Have the Facebook Phone App? Something Gosh-Darn Alarming Happened Under Your Nose.

The news: Something pretty gosh-darn alarming has rolled out with Facebook's updates recently — a request to read all of your text messages.


Hidden in an update that rolled out on Jan. 27, some other users reported that they saw this new permission request appear as soon as December. As Facebook grows, adds features, and seeks new revenue streams, it's been asking for more and more control of what goes on in your phone — but this bald-faced grab for your texts is the most blatant info-snatch yet.

There are legitimate uses for this permission — Facebook briefly attempted to integrate SMS into their mobile app, and Facebook might want to scan your messages for SMS confirmation codes — but the information-hungry marketing and advertising departments fueling the social media's income simply wouldn't be doing their jobs if they didn't exploit every opportunity they have to collect mineable data.

Facebook claims that the SMS permissions are used to "automatically intercept login approvals SMS messages for people that have turned 2-factor authentication for their accounts, or for phone confirmation when you add a phone number to your Facebook account."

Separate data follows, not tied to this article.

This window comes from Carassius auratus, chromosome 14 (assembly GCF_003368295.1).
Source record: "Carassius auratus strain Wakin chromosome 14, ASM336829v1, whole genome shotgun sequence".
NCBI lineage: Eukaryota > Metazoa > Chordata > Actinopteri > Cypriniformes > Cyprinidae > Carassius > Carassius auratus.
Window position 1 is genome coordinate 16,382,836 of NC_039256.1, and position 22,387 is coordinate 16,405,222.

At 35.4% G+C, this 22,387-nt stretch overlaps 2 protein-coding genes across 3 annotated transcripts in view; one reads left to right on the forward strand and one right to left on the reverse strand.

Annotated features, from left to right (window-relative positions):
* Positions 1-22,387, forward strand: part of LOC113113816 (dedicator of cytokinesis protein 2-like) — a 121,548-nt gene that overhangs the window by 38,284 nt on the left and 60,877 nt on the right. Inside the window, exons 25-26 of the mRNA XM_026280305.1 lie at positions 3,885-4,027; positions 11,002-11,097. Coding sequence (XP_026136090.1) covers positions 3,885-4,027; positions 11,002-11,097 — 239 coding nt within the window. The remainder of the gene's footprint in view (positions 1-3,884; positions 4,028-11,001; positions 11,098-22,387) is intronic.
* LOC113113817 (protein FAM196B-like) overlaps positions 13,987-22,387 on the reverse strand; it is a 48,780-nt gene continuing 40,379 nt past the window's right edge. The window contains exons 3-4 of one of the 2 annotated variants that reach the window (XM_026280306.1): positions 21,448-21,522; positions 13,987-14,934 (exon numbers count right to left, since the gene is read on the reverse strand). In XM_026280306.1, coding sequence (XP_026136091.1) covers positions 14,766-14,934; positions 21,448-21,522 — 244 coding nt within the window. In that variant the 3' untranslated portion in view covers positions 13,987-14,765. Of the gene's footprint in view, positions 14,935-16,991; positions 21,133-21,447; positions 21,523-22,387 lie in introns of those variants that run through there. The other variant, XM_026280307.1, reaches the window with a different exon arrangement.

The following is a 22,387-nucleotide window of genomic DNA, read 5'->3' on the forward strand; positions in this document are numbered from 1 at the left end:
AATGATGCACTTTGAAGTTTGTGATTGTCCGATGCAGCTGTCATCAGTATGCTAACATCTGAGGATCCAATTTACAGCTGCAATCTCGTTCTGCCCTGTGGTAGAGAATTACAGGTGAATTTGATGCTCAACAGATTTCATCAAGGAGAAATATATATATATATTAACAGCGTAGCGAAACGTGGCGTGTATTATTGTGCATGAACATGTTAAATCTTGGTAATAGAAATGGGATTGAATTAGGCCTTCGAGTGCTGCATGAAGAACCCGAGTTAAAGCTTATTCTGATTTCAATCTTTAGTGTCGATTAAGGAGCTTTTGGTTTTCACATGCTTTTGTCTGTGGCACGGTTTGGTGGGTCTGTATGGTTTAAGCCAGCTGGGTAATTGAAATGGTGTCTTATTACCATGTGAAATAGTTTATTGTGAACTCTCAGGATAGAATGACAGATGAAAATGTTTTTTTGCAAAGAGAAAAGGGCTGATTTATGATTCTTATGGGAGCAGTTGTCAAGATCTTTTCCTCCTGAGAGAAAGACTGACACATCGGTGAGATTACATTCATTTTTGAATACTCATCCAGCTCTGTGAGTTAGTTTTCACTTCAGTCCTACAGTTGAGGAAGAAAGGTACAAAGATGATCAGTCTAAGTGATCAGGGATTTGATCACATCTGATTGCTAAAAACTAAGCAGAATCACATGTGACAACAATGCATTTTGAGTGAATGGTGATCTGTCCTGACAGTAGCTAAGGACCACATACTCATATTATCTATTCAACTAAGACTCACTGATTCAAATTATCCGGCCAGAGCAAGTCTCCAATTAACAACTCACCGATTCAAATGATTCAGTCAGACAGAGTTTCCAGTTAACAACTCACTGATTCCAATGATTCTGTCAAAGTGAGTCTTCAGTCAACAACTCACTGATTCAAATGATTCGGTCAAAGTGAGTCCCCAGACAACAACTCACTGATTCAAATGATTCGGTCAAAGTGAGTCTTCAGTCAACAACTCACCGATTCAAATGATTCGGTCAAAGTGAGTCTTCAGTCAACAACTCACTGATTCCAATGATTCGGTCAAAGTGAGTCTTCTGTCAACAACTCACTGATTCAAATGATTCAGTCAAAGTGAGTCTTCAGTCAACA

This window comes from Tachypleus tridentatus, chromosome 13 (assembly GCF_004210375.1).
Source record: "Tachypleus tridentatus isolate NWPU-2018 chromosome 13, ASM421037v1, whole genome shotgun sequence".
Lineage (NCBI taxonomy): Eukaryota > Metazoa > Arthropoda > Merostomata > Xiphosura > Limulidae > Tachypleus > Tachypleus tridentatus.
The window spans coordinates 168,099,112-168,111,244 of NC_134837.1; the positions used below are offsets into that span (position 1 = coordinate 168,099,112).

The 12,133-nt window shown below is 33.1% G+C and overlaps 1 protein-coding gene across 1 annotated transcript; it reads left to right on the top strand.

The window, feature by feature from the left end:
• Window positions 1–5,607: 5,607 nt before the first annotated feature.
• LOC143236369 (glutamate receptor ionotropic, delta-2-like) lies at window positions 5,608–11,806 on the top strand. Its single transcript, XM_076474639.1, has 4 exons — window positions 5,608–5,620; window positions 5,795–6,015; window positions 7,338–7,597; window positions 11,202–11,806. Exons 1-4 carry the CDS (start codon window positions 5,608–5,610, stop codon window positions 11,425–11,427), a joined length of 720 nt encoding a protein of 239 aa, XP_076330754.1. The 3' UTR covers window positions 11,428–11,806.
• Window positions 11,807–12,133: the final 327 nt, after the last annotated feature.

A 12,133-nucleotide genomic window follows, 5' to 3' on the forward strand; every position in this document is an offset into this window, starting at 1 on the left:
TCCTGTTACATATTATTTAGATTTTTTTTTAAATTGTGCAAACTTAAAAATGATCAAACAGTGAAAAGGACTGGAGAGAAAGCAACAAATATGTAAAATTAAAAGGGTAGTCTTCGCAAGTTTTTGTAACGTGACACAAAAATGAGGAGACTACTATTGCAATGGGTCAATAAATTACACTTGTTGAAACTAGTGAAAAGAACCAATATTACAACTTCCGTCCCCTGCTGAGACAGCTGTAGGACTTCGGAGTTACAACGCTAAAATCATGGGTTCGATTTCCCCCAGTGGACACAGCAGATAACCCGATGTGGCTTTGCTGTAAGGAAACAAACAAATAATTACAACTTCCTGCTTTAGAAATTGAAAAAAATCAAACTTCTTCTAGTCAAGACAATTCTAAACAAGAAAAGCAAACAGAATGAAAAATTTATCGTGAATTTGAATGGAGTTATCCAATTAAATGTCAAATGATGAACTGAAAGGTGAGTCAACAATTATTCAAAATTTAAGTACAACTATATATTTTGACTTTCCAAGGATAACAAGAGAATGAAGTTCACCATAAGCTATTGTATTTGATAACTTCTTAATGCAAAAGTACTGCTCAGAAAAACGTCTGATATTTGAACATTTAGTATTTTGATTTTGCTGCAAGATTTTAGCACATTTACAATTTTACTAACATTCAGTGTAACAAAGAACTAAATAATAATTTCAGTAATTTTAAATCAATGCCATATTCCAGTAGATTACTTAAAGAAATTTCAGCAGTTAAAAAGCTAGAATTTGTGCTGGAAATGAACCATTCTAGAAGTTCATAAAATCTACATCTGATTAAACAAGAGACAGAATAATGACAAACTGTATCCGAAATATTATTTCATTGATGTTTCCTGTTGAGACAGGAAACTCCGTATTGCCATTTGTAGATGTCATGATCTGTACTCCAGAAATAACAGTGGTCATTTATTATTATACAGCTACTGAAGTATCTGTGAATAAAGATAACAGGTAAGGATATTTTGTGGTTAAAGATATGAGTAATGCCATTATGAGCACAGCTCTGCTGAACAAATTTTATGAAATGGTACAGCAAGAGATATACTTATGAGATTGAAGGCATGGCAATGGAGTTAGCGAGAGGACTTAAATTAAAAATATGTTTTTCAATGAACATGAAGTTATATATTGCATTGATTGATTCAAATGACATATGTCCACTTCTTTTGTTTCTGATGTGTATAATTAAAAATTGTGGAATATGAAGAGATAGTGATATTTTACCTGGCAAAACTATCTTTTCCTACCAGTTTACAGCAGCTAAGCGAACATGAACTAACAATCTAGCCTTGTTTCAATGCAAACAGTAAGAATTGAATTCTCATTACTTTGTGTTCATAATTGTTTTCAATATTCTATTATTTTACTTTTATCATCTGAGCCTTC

According to the company, Android doesn't support the ability to let Facebook scan for messages from just one specific number.


Can we trust Facebook? Well, by accepting the permission request, you're legally giving them the right to do whatever they want with your texts — so probably not.

Facebook is already being sued for alleged scanning of private messages for advertising and revenue purposes. The company considers the lawsuit "without merit." In the case of the SMS permissions, they haven't explictly denied that they intend to collect that data. Whether that's because they're not doing it, they're already doing it, or they don't want to close the door on a potentially lucrative way to monetize your seemingly-private communications is known only to Facebook.

Facebook hasn't exactly been friendly to your privacy before, and it's shown a tendency to expand its reach over time (a kind of privacy creep). Just check out how much more of your data the social media site now provides to the entire internet:


The bottom line: Facebook will always have an innocent-sounding explanation for any request to access more of your data. But give a mouse a cookie, and it will eventually sell it to advertisers while the mouse isn't looking.

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Tom McKay

Tom is a staff writer at Mic, covering national politics, media, policing and the war on drugs. He is based in New York and can be reached at tmckay@mic.com.

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